How to aggregate column with non-aggregable value in an Array using Group in PostgreSQL

Let’s imagine, scenario is like the following:

We have three columns with the following values in a table named ‘sale_line’

----------------------------------------
product_id	qty_done	sale_id
----------------------------------------
1010		5.0		101
1010		1.0		102
1010		2.0		103
1012		1.0		104
1012		4.0		105
1012		4.0		106
1012		9.0		107

We have a product_id column that contains which product we are referring to, a qty_done column, which contains the number of products sold, and sale_id refers to the sale order where the product_id was dispatched. Now the example table contains how many of each product dispatched in different sale orders. We can write a query, to group the product_id and the total number of products sold using aggregation

select product_id, sum(qty_done) as total_sold from sale_line group by product_id;

The producing result would be the following:

---------------------------
product_id	total_sold
---------------------------
1010		8.0		
1012		17.0	

We can see, how group by can give you the benefit of aggregation. But have you noticed, we have a column called ‘sale_id’ that doesn’t go with any aggregation function like ‘count’, ‘sum’ or ‘avg’. Can we use them for any purpose?

Sometimes, you may be interested to track down the orders responsible for a set of products using group by when each products will contain the list of orders responsible for causing the total sell. Can we accomplish that in one query?

We actually can. We can concat distinct ids and put them in a resulting array instead of our known aggregation function like ‘count’ or ‘sum’. Postgres provides a array aggregation function called ‘array_agg’, it can be used to produce such result. Have a look at the following query:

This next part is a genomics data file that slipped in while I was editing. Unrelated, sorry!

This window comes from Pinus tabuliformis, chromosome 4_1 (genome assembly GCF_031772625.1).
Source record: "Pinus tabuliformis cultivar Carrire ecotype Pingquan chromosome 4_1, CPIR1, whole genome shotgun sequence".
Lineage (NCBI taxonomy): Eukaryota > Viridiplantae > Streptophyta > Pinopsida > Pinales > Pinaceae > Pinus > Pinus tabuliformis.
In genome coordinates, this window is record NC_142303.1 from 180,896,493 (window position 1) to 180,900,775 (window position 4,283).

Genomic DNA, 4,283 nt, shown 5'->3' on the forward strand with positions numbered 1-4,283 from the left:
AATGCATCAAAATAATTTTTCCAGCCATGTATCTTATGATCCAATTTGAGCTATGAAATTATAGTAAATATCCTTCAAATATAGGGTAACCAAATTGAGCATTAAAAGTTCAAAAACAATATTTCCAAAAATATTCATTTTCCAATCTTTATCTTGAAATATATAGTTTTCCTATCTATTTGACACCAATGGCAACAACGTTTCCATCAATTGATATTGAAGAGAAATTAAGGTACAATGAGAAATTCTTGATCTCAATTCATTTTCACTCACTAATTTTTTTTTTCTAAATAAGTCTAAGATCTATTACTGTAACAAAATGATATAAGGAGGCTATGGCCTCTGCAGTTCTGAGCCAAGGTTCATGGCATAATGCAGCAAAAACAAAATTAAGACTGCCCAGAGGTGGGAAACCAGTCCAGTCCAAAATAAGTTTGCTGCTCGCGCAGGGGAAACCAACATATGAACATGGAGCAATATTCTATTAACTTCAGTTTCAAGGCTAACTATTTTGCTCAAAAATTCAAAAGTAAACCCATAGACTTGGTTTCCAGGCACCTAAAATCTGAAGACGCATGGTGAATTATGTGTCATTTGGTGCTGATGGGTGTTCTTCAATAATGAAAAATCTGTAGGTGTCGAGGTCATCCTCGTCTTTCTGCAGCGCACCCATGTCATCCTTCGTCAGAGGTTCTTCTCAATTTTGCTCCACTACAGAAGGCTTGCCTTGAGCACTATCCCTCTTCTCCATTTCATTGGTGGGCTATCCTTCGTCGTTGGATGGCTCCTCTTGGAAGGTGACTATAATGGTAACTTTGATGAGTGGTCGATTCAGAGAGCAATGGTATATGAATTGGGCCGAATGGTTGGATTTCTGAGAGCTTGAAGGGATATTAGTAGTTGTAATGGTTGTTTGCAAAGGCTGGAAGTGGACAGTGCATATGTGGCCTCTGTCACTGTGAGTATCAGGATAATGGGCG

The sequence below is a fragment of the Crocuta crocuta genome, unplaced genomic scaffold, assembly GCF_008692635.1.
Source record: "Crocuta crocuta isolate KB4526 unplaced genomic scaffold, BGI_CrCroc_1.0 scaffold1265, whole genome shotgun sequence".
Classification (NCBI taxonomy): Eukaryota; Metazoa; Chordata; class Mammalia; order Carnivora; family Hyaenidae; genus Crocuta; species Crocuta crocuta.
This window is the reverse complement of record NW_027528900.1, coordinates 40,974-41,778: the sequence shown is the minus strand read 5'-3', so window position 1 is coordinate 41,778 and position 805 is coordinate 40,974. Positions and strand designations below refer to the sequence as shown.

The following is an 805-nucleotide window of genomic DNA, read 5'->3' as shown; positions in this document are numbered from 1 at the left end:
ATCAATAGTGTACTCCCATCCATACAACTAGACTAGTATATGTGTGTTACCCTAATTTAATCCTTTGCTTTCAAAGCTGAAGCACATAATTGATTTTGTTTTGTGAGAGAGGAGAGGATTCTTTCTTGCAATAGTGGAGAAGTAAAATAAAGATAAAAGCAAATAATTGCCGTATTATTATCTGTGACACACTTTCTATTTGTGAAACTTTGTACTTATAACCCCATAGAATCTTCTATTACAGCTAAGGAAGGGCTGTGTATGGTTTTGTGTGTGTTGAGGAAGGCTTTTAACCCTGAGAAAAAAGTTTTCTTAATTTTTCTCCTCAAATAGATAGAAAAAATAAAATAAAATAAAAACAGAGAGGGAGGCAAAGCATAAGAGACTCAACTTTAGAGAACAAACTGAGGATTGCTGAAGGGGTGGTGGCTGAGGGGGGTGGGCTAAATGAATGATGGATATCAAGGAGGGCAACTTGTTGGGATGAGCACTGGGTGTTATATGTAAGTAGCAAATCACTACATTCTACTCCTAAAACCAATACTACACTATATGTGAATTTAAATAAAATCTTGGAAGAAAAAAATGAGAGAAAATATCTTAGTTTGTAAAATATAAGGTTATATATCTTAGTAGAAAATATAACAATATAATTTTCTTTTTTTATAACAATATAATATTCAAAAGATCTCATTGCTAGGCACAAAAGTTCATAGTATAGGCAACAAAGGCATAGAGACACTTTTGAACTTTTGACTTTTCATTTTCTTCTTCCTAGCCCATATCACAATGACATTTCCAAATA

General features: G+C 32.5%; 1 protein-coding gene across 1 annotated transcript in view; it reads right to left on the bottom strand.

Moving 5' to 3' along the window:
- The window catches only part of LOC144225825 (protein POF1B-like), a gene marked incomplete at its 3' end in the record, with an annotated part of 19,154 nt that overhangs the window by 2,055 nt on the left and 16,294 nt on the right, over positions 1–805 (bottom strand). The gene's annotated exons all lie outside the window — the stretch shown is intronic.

select product_id, sum(qty_done) as total_sold, array_agg(sale_id) as sale_ids from sale_line group by product_id;

The producing result would be the following:

-----------------------------------------
product_id	total_sold	sale_ids
-----------------------------------------
1010		8.0		[101, 102, 103]
1012		17.0		[104, 105, 106, 107]

As you can see, we have made postgres return us an array that contains the sale_ids for consisting total_sold even though, sale_id column wasn’t conventionally aggregable or let’s say different than the usual numeric pattern.

This technique can have many use cases. For example if you have a different model/table for managing sale orders, purchase orders, pickings and invoices while, your sale orders contains the price information, and the pickings doesn’t, but picking contains the actual number of products got dispatched, then you may first aggregate the total_sold from the picking table, then produce an average price using the sale_ids you have produced from the picking table using group by and array aggregation, then merge them. This seems quite complicated, I understand, but again, it’s all about putting a break to your reporting time, and manage scalability of your application, putting a constant cost based reporting algorithm using single sql query, even if you process 10 times more orders in future.

How to Display Select Result Vertically in Postgres psql Console

Mysql has a pretty cool feature with \G, that sets the mysql query result in vertical mode. If you have a table with a lot of column, you will face difficulty to display them in horizontal mode. Hence, you want to see the result vertically.

For Postgres, this is called ‘expanded display’. To set the expanded display on or off, you need to use the following command in psql console:

my_prod=# \x
Expanded display is on.
my_prod=# \x
Expanded display is off.
my_prod=#

If your expanded display is on, then \x will set this to off, else it would set the display to on. If you set the expanded display to on, this would show the column and value in a vertical key value pair style display, which is much easier to understand.

How to Backup PostgreSQL Database from Command Line

Question

How to Backup PostgreSQL Database from Command Line

Solution

Postgresql comes with two utilities called ‘pg_dump and ‘pgsql’. These can be used to backup and restore database.

To backup postgresql database using command line, you can use this:

pg_dump database_name > database_name.sql

This would take the backup and store it in .sql file.

To restore postgresql (.sql) file to a database using command line, you can use this:

pgsql database_name < database_name.sql